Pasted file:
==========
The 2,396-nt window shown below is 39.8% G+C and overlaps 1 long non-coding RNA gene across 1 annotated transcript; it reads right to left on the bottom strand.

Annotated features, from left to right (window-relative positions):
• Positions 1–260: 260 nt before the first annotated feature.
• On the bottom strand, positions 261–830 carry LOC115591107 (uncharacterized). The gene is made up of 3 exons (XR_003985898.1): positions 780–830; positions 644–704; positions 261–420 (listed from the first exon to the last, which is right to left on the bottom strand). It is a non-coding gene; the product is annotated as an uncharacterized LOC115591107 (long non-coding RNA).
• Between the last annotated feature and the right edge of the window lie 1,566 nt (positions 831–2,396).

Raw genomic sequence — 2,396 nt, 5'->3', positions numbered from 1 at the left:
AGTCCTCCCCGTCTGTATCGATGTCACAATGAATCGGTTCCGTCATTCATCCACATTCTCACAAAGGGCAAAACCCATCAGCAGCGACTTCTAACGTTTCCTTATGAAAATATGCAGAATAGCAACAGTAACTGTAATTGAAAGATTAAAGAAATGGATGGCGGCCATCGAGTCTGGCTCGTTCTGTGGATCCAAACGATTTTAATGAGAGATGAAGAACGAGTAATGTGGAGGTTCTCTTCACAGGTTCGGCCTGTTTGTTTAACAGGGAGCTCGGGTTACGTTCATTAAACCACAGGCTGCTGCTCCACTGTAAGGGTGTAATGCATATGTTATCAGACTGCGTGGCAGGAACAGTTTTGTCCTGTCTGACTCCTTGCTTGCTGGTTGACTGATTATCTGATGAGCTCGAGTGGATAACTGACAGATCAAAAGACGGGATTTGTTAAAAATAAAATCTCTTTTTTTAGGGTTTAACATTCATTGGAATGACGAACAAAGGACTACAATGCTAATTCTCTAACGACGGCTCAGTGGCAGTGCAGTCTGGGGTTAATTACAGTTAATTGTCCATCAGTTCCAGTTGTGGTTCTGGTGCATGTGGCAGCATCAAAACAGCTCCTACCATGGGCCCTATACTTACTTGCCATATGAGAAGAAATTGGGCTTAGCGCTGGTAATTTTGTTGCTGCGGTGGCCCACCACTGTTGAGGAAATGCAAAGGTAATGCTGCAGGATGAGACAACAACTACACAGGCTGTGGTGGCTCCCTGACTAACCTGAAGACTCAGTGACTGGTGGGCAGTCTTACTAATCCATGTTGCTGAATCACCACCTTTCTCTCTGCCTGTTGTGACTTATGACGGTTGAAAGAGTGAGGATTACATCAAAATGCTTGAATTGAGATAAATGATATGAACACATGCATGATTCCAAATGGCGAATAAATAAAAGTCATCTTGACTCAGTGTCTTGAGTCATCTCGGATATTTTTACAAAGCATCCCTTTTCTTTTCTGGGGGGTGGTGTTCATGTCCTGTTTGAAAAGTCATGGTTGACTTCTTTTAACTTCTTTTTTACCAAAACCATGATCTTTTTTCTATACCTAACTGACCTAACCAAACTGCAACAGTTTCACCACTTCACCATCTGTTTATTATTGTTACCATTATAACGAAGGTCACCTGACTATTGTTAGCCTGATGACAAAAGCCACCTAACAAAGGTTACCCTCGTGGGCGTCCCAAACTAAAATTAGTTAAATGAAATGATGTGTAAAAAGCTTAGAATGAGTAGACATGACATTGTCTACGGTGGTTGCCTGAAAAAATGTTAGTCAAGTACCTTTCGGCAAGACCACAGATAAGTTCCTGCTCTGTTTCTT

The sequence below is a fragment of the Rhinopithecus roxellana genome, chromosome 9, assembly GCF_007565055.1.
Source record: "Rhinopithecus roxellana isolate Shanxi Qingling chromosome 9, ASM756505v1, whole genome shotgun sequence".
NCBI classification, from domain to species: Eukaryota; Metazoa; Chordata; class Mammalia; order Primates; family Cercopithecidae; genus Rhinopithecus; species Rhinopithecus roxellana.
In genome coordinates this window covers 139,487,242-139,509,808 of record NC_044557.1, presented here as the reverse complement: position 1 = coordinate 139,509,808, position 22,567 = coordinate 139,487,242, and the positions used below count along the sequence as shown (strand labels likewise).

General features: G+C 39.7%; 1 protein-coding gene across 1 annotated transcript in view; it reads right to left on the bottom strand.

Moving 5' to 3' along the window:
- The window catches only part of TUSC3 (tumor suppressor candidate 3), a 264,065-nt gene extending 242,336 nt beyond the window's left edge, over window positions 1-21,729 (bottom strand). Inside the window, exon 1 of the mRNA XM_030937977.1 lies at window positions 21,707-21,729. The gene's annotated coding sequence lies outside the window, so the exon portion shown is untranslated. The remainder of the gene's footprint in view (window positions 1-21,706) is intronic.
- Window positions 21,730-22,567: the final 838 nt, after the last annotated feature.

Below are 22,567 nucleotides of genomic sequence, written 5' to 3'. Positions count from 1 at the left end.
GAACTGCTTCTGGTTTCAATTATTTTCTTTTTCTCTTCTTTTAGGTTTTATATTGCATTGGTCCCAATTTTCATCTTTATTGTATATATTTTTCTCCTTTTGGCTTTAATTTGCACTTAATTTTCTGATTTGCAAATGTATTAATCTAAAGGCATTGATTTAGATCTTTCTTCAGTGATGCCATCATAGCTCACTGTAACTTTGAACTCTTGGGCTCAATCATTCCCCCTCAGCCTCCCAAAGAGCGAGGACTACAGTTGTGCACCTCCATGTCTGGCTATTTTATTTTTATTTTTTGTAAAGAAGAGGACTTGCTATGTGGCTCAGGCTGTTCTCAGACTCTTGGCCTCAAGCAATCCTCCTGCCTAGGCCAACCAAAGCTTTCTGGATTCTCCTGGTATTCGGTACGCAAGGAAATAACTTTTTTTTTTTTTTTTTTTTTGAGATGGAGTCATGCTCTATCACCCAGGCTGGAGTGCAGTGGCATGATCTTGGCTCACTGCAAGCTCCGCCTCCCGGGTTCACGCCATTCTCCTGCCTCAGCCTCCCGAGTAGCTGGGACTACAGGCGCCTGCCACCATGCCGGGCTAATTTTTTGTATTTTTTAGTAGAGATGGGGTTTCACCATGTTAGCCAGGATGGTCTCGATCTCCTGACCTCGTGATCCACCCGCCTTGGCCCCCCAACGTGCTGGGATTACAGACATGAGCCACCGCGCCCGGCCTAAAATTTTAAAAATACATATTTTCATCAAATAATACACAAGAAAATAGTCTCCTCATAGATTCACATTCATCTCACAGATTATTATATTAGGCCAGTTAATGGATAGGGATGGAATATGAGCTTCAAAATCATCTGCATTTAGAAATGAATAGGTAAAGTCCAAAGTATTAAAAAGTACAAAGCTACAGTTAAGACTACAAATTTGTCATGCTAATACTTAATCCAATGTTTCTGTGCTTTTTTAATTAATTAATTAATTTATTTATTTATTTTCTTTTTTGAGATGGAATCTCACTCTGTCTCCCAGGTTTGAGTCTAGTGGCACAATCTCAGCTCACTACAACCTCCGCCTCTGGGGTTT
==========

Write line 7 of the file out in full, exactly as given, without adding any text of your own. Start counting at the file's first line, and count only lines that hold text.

AGTCCTCCCCGTCTGTATCGATGTCACAATGAATCGGTTCCGTCATTCATCCACATTCTCACAAAGGGCAAAACCCATCAGCAGCGACTTCTAACGTTTCCTTATGAAAATATGCAGAATAGCAACAGTAACTGTAATTGAAAGATTAAAGAAATGGATGGCGGCCATCGAGTCTGGCTCGTTCTGTGGATCCAAACGATTTTAATGAGAGATGAAGAACGAGTAATGTGGAGGTTCTCTTCACAGGTTCGGCCTGTTTGTTTAACAGGGAGCTCGGGTTACGTTCATTAAACCACAGGCTGCTGCTCCACTGTAAGGGTGTAATGCATATGTTATCAGACTGCGTGGCAGGAACAGTTTTGTCCTGTCTGACTCCTTGCTTGCTGGTTGACTGATTATCTGATGAGCTCGAGTGGATAACTGACAGATCAAAAGACGGGATTTGTTAAAAATAAAATCTCTTTTTTTAGGGTTTAACATTCATTGGAATGACGAACAAAGGACTACAATGCTAATTCTCTAACGACGGCTCAGTGGCAGTGCAGTCTGGGGTTAATTACAGTTAATTGTCCATCAGTTCCAGTTGTGGTTCTGGTGCATGTGGCAGCATCAAAACAGCTCCTACCATGGGCCCTATACTTACTTGCCATATGAGAAGAAATTGGGCTTAGCGCTGGTAATTTTGTTGCTGCGGTGGCCCACCACTGTTGAGGAAATGCAAAGGTAATGCTGCAGGATGAGACAACAACTACACAGGCTGTGGTGGCTCCCTGACTAACCTGAAGACTCAGTGACTGGTGGGCAGTCTTACTAATCCATGTTGCTGAATCACCACCTTTCTCTCTGCCTGTTGTGACTTATGACGGTTGAAAGAGTGAGGATTACATCAAAATGCTTGAATTGAGATAAATGATATGAACACATGCATGATTCCAAATGGCGAATAAATAAAAGTCATCTTGACTCAGTGTCTTGAGTCATCTCGGATATTTTTACAAAGCATCCCTTTTCTTTTCTGGGGGGTGGTGTTCATGTCCTGTTTGAAAAGTCATGGTTGACTTCTTTTAACTTCTTTTTTACCAAAACCATGATCTTTTTTCTATACCTAACTGACCTAACCAAACTGCAACAGTTTCACCACTTCACCATCTGTTTATTATTGTTACCATTATAACGAAGGTCACCTGACTATTGTTAGCCTGATGACAAAAGCCACCTAACAAAGGTTACCCTCGTGGGCGTCCCAAACTAAAATTAGTTAAATGAAATGATGTGTAAAAAGCTTAGAATGAGTAGACATGACATTGTCTACGGTGGTTGCCTGAAAAAATGTTAGTCAAGTACCTTTCGGCAAGACCACAGATAAGTTCCTGCTCTGTTTCTT